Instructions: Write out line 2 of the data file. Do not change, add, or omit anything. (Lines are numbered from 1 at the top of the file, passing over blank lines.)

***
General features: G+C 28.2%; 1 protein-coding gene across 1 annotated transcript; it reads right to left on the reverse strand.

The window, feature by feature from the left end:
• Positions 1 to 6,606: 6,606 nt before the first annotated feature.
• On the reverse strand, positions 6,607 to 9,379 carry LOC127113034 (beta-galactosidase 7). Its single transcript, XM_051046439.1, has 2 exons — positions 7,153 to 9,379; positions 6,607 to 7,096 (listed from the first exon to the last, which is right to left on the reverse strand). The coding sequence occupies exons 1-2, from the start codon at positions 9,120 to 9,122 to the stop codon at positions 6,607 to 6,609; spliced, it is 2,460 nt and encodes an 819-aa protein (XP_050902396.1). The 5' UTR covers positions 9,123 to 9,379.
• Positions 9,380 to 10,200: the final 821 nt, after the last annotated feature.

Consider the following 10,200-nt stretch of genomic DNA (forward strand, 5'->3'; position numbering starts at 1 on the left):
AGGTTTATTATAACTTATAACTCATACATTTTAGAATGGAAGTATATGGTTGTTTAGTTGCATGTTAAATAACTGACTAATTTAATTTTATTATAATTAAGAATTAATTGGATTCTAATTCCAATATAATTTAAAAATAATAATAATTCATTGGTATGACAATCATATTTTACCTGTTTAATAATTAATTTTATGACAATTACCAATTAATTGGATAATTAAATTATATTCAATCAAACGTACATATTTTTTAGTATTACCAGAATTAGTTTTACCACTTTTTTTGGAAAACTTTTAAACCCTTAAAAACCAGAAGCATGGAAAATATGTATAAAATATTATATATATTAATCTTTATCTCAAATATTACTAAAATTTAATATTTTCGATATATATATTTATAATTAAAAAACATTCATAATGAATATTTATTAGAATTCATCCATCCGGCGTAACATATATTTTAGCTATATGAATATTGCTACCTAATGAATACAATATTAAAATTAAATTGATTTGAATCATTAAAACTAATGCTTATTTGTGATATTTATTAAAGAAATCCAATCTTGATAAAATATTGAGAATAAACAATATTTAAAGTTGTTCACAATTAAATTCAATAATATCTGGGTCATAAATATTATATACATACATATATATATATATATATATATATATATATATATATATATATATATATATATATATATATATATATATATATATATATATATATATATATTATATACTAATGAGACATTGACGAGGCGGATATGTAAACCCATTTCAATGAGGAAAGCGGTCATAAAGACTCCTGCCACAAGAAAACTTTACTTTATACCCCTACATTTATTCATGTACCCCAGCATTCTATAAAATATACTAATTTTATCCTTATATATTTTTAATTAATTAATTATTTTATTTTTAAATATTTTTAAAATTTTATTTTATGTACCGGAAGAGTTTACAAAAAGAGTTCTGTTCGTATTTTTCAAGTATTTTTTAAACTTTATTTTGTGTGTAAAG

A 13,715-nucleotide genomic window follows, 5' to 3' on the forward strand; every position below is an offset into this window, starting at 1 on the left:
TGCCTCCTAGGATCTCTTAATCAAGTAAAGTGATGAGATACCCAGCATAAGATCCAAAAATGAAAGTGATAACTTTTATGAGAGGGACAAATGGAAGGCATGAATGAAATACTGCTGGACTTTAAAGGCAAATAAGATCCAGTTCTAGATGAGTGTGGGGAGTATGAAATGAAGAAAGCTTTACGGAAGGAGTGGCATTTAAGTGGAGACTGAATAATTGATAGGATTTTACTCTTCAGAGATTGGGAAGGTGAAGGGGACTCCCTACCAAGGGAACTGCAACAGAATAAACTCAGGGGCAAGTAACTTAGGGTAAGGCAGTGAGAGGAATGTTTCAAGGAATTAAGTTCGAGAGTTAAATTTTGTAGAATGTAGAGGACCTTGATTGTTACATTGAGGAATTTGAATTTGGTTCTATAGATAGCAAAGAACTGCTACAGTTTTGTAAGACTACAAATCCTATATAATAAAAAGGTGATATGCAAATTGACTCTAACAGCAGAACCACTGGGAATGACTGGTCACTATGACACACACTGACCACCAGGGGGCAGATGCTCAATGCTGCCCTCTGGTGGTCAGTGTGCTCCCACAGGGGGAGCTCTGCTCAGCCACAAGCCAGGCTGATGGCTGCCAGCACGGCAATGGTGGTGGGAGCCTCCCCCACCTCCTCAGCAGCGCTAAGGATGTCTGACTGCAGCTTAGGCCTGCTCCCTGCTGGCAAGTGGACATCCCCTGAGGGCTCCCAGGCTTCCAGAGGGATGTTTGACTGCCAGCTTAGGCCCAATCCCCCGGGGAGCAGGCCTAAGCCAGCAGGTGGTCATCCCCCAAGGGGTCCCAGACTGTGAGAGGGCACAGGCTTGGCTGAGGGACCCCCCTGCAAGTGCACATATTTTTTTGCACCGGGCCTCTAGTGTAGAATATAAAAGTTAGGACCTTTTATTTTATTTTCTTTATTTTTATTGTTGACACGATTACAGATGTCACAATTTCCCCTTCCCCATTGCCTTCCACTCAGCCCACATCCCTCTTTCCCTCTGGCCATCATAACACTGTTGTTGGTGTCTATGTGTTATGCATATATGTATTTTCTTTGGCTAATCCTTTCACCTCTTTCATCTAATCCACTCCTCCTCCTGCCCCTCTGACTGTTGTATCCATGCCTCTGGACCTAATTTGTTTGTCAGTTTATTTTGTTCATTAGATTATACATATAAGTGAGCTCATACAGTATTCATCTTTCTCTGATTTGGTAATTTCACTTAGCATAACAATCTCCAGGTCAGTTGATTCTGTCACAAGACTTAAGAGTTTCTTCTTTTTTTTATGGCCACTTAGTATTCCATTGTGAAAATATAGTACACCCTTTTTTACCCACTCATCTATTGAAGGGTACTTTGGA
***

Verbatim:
The window, feature by feature from the left end: